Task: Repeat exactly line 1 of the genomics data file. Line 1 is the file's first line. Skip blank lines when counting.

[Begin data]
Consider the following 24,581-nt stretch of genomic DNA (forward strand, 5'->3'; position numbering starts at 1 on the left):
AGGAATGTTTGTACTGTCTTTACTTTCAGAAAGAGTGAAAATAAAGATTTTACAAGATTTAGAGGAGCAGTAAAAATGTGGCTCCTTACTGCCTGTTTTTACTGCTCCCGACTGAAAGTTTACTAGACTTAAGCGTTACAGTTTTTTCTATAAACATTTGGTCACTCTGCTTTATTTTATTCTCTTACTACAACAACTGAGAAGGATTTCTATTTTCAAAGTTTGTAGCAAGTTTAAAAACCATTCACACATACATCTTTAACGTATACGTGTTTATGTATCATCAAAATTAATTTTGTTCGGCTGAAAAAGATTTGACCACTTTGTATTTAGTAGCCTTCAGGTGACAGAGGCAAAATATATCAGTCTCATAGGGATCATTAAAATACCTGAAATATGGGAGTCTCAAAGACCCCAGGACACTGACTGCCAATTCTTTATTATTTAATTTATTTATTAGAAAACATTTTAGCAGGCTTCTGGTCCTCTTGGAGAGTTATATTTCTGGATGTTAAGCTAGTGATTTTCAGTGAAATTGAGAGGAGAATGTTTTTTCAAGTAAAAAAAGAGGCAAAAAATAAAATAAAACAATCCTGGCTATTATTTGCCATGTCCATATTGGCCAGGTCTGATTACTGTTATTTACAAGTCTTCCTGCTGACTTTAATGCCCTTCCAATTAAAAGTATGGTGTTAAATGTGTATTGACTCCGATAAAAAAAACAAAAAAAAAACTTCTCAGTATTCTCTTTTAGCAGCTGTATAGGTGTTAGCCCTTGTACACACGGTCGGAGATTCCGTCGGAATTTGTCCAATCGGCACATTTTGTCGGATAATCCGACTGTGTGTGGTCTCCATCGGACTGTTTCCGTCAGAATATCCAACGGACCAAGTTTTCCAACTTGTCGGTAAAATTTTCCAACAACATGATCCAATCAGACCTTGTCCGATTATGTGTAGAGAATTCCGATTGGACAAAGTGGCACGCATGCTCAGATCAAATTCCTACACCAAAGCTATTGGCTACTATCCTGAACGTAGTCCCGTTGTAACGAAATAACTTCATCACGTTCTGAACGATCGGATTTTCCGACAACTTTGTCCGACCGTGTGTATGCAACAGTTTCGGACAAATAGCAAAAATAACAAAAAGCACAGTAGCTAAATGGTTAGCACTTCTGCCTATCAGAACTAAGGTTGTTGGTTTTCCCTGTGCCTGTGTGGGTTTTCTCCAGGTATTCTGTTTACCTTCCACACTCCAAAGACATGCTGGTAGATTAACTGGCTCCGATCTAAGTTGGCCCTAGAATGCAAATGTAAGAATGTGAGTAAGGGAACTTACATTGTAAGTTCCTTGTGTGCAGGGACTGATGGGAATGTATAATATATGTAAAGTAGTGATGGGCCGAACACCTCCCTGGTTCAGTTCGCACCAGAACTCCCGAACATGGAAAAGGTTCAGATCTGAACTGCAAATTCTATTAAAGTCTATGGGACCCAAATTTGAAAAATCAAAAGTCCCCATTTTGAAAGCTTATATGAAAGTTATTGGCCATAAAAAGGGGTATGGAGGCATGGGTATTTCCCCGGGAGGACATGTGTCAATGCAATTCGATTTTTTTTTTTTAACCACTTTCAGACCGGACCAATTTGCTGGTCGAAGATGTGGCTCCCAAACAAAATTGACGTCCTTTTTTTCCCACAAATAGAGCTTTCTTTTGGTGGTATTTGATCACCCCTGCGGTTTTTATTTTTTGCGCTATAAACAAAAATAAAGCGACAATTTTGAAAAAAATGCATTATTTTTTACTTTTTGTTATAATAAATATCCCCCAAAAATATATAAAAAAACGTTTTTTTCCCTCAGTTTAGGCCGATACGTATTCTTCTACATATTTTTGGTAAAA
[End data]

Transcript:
Consider the following 24,581-nt stretch of genomic DNA (forward strand, 5'->3'; position numbering starts at 1 on the left):